It was easy, Salma, to find support among teachers and students at the High School of Telecommunications Arts in Bay Ridge, Brooklyn. With so many kids and adults at school, at least a few shared her interests. Now, the club holds bake sales and other fundraisers to support North Korean refugees in China.
"Oh yeah, that funnel cake was good," Luis Beato, another senior, says, savoring the memory as he stroked the trimmed line of his coal-black chinstrap, like a baby-faced professor. Luis likes Tele's balance of structure and bustle: "Everyone's social, even the teachers. I can talk to them about anything I want. They're strict, but you don't have to be serious all the time. " Luis' coursework is utterly serious, in fact; he's taking AP statistics and AP world history this year, and loved Trig last year – "Once you get one thing, everything else tends to click. I love the way the teachers here teach."
Blanca Melendez, another Tele 12th-grader, loved taking Forensic Science last year. "I never learned so much," she says. "We disproved everything on TV!" The class, led by two science teachers, is offered as a complement to the straight bio-chem-physics science lineup – an alternative that again, requires a critical mass of students who want to step off the traditional track for a semester or two.
"We used anthropology, serology; we smashed bananas to learn about contusions," Blanca says. It was so good, she even got to school early: "It was first period, and I would show up early so I could do more." Blanca was born in Brooklyn but moved, as a young child, to Puerto Rico with her family; when she returned to New York, she was placed in bilingual classes until her English caught up with her inquisitive brain.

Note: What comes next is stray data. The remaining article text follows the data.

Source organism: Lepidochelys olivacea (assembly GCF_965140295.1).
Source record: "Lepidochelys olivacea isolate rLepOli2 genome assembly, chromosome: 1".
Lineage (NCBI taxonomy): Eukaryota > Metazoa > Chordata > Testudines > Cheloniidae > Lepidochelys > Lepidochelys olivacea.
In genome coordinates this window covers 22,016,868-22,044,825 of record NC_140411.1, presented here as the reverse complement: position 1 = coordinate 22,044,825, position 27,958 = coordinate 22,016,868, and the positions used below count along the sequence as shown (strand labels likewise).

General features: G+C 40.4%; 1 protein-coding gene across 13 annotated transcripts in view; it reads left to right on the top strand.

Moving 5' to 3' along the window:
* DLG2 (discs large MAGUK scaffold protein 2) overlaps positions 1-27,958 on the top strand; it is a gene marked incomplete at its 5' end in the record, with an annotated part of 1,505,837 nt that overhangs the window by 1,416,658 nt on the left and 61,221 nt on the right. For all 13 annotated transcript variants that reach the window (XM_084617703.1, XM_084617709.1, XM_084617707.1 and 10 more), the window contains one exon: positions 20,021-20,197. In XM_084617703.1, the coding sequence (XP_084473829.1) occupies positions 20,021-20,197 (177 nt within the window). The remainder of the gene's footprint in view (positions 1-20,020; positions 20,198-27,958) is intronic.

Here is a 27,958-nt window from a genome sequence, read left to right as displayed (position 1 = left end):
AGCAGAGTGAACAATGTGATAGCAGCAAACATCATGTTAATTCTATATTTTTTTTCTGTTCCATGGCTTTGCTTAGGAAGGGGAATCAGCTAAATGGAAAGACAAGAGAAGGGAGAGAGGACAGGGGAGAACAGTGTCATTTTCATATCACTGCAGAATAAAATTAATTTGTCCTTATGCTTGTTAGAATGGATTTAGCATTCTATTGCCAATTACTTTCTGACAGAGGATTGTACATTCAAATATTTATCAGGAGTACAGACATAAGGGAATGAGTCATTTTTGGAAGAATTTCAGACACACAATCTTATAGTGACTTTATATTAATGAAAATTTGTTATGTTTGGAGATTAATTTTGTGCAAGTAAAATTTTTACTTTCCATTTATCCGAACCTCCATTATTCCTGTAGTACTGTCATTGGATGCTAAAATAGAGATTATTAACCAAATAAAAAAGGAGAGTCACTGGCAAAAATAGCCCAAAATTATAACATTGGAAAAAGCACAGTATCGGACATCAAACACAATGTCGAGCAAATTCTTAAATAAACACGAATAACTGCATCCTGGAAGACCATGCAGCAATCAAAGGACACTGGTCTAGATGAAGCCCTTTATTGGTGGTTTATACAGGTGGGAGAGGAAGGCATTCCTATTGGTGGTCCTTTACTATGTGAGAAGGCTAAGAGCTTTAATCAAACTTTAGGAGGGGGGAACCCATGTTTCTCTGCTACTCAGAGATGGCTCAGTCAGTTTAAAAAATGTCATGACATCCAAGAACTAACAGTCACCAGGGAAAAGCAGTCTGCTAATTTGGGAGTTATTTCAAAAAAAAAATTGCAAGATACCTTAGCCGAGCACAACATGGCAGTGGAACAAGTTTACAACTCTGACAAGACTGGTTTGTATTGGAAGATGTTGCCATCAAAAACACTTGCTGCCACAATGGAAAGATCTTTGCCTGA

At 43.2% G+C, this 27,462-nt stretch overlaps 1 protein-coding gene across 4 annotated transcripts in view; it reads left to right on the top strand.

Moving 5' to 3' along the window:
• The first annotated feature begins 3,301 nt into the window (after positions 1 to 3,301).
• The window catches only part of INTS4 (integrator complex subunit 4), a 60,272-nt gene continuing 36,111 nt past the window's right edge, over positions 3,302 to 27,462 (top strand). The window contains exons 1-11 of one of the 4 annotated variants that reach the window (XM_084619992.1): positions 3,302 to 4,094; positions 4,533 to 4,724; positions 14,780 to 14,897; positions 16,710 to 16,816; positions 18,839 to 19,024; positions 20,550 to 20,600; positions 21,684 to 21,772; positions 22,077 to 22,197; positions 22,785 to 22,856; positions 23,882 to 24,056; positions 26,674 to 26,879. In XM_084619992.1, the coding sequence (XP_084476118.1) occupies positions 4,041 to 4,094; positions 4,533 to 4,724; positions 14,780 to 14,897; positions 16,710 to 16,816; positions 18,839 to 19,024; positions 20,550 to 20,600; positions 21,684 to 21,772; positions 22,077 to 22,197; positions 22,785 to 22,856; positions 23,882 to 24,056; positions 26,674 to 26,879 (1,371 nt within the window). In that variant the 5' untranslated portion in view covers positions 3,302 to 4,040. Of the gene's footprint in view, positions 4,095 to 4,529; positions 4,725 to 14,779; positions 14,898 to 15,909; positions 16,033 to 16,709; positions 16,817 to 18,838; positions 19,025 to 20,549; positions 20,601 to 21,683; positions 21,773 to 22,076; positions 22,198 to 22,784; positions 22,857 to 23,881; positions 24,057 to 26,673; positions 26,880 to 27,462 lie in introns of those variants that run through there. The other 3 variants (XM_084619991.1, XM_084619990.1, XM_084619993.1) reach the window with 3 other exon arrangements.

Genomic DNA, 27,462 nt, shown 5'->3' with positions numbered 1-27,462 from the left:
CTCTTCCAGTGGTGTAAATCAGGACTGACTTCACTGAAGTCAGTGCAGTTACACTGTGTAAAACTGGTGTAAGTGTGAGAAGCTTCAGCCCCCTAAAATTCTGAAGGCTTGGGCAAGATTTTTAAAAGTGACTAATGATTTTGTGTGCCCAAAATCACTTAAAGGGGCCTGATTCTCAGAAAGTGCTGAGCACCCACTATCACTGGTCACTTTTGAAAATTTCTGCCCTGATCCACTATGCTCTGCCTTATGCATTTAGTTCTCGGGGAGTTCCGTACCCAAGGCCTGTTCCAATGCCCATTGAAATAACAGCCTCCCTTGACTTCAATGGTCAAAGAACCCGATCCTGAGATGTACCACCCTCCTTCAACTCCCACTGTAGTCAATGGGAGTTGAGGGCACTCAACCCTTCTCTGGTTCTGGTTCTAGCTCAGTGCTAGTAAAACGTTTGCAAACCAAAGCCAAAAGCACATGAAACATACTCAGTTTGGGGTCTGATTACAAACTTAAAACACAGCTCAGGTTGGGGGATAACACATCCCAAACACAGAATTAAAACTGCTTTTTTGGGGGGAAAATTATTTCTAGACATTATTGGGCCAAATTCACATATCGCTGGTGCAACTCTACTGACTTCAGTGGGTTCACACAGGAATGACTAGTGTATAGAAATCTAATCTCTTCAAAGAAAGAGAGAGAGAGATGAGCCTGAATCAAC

A quirky, individualized mix of student-created extracurriculars, demanding AP classes and off-beat electives might sound like the handiwork of the new, small high schools central to the heart of Mayor Bloomberg's education reforms – but Tele isn't one of those. Nor is it once of the few dozen massive high schools left in the city's system, which each enroll from 3,000 to 5,000 students (and, sometimes, more). Tele's a different creature altogether, a "Goldilocks" school of not quite 1,300 students – small enough for concentrated, sustained individual attention and big enough to support a potent mix of varied coursework, clubs, and sports – which education experts have long recognized as the ‘sweet spot' of secondary education.
That thinking has not been echoed by new-school planners at the New York City Department of Education through its decade of ongoing high-school reform. Unlike most of their peers in the class of 2013, who attend either new schools smaller than 600 students or traditional ones larger than 3,000, Salma, Luis and Blanca have lived their high-school years outside the scope of those changes – and are happy with the results.
Swapping Big for Small
Closing struggling schools is a broad-stroke Bloomberg reform that has generated continuous scrutiny.